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NUM-INOUS COMICS PT. 2

This essay is a very belated response to a " part 1 " published in February 2015. The gist of that essay was a response to a corre...

Wednesday, June 28, 2017

MYTHCOMICS: "THE PLIGHT OF THE PUPPET-FLASH" (THE FLASH #133, 1962)



In this post I agreed with Grant Morrison that the majority of villains in the Silver Age FLASH were personifications of natural forces. However, one character, the futuristic magician Abra Kadabra, embodied not cosmological factors but those related to psychology and sociology.

The villain was one of the more unusual figures to spring from the Broome-Infantino collaboration, in that he was not oriented on crime for the sake of profit or even to thumb his nose at the law. Abra, a citizen born in the 64th century, conceived a passion for the long-dead art of stage magic. Since none of his people shared his passion, Abra travelled back to the 20th century, and began performing for the public in Central City, home town of the Flash. However, the magician proved such an attention-hog that he used his future-science to manipulate his audiences. The Flash overtook Abra and sent him to prison.

Abra didn't get a cover when he debuted in issue #128, but he does for his second appearance, and it's become an iconic example of DC's penchant for "weird transformation" illustrations. As the story commences, Abra is able to use his super-science to manipulate the governor of the state, who promptly pardons the magician even though he's only been in prison a few months.



Once he's been pardoned, Abra thinks to himself that he plans to go straight, since as before his main desire is to receive adulation from an audience.



However, since a completely reformed villain would make for a dull story, Abra can't quite resist coming up with an act designed to humiliate the superhero who imprisoned him. He puts on a puppet show for the denizens of Central City, and his main act consists of seeing a puppet of the Flash subjected to slapstick indignities by another puppet, "Captain Creampuff."




Even before seeing the puppet show, policeman Barry Allen (aka the Flash) already suspects that the magician secured his early release through chicanery. Most of the audience laughs at the puppet-antics, but not Barry, who rationalizes that the square citizens are merely chortling at the puppet-scenario because it's so rare for them to see the Flash lose a fight. Barry is also frustrated because he knows that Abra's mockery is entirely legal. "Yet I must prevent [Abra] from turning the Flash into a laughing-stock," Barry soliloquizes, "or the power of Flash against crime will be seriously weakened."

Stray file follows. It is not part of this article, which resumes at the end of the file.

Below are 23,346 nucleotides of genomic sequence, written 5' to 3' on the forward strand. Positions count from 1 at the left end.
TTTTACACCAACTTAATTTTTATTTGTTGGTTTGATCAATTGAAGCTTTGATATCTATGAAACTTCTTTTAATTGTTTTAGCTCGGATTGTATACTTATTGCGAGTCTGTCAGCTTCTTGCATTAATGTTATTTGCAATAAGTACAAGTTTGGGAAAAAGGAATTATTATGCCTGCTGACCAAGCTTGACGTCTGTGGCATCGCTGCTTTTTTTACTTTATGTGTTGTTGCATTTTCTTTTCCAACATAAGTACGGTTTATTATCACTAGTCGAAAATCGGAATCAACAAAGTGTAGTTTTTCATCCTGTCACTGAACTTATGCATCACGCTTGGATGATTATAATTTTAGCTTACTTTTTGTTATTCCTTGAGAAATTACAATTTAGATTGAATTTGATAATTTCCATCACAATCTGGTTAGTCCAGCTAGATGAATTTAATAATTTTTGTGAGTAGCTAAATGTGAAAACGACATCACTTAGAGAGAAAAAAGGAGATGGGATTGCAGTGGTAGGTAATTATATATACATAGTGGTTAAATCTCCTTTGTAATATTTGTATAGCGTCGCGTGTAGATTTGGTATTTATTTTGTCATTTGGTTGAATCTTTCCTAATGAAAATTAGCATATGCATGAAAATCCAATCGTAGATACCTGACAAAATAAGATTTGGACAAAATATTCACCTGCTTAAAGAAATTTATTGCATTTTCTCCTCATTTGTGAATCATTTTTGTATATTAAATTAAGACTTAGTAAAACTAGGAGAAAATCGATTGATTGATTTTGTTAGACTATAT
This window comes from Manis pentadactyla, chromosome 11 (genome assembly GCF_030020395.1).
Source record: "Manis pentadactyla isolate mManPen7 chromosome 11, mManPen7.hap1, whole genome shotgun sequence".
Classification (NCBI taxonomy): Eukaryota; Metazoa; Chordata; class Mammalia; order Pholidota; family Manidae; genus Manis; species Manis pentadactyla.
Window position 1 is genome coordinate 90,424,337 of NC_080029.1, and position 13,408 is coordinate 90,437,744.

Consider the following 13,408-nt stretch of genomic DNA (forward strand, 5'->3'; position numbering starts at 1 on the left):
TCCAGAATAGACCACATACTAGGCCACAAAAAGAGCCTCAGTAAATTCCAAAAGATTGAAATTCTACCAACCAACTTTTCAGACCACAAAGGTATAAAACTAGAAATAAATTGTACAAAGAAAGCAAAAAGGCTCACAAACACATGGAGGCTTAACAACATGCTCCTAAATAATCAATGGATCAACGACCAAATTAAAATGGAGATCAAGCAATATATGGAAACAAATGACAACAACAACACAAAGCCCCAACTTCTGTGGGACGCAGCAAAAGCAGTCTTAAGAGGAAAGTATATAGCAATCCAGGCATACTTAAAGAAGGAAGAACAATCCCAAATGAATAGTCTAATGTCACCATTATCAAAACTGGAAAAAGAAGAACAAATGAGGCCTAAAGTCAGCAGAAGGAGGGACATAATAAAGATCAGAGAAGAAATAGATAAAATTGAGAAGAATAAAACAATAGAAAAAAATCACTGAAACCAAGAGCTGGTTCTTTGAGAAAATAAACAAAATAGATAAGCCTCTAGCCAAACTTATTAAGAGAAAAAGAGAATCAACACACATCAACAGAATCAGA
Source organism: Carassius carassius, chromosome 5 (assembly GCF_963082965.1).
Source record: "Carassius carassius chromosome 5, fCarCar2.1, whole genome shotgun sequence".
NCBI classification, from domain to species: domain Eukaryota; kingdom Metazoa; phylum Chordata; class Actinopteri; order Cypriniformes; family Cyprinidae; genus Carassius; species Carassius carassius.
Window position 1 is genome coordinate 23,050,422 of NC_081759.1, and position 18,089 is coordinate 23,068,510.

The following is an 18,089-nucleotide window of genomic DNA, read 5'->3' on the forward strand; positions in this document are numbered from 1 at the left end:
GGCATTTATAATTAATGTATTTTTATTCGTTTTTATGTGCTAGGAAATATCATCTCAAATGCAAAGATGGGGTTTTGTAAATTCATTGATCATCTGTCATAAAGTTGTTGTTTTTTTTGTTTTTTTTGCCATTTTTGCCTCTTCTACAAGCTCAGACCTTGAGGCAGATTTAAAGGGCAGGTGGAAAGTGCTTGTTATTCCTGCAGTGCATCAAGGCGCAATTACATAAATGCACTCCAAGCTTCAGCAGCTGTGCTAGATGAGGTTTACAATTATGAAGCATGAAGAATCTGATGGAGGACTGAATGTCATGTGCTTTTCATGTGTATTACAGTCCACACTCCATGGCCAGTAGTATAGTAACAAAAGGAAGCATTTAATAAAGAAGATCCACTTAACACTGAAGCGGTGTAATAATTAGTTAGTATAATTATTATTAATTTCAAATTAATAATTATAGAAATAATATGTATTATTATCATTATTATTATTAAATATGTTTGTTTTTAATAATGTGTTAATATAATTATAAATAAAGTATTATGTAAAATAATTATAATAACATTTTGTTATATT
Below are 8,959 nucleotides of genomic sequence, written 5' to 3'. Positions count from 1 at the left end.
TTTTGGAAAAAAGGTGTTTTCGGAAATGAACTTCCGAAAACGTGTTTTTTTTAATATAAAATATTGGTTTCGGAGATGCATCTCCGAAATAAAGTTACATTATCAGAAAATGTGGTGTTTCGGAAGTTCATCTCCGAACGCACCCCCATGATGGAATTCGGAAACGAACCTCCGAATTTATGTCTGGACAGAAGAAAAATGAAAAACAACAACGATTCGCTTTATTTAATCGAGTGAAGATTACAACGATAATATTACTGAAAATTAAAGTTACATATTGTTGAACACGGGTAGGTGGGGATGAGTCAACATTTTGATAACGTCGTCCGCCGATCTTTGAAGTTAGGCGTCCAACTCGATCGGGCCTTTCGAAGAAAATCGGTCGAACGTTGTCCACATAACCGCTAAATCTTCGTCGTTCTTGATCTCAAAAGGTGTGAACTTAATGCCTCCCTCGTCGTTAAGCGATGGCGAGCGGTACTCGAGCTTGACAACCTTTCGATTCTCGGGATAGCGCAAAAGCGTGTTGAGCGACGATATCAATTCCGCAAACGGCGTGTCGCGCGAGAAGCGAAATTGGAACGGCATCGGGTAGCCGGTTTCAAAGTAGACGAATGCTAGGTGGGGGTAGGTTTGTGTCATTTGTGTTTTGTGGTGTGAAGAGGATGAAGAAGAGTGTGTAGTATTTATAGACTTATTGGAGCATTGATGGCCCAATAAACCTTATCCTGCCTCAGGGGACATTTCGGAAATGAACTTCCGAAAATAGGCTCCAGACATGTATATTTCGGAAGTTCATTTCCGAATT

Therefore, rather than simply waiting for the audience to lose interest in Abra's act, the Flash turns proactive and steps up his war against crime. He's so successful at displaying his heroic prowess-- showing that he's no creampuff, in other words-- that people stop coming to the shows.


 Abra can't stand being ignored and resorts to a direct attack on the superhero, using his future-magic to turn Flash into a real puppet, but leaving him his consciousness so that Flash must endure the abuse of his pie-tossing puppet adversary.




Flash gets out of it by resorting to the usual pseudo-science. At story's end, Broome seems to realize that it might be a little difficult to try a villain for turning a hero into a puppet. Thus there's a quick rationalization that somehow the police will manage to make Abra confess to having brainwashed the governor, which is a pretty weak resolution even for a 1960s comic book.



What isn't weak, though, is that the story examines the "war of wills" between hero and villain, showing how much of it depends upon the acclaim of the public. I'm not claiming that this realization is some sort of "deconstruction" of the superhero genre, as lazy elitists might assert. Rather, it's merely an attempt to ground the Flash's wild antics with a little psychological analysis. It's also interesting that even though Broome appears to be something of a conservative according to certain stories in his oeuvre, he's set up his story so that the villain is the more appealing figure. Abra's modus operandi is also much like the occupation of a real writer or artist; i.e., someone who depends on audience reception to earn his daily bread. And in contrast to his first story, Abra does manage to impress his audience by a legitimate appeal to their tastes. This puts the Flash in a position akin to the guardians of Plato's Republic: stomping out an artistic performance that threatens the commonweal. Which, now that I think of it, does carry a rather conservative vibe.


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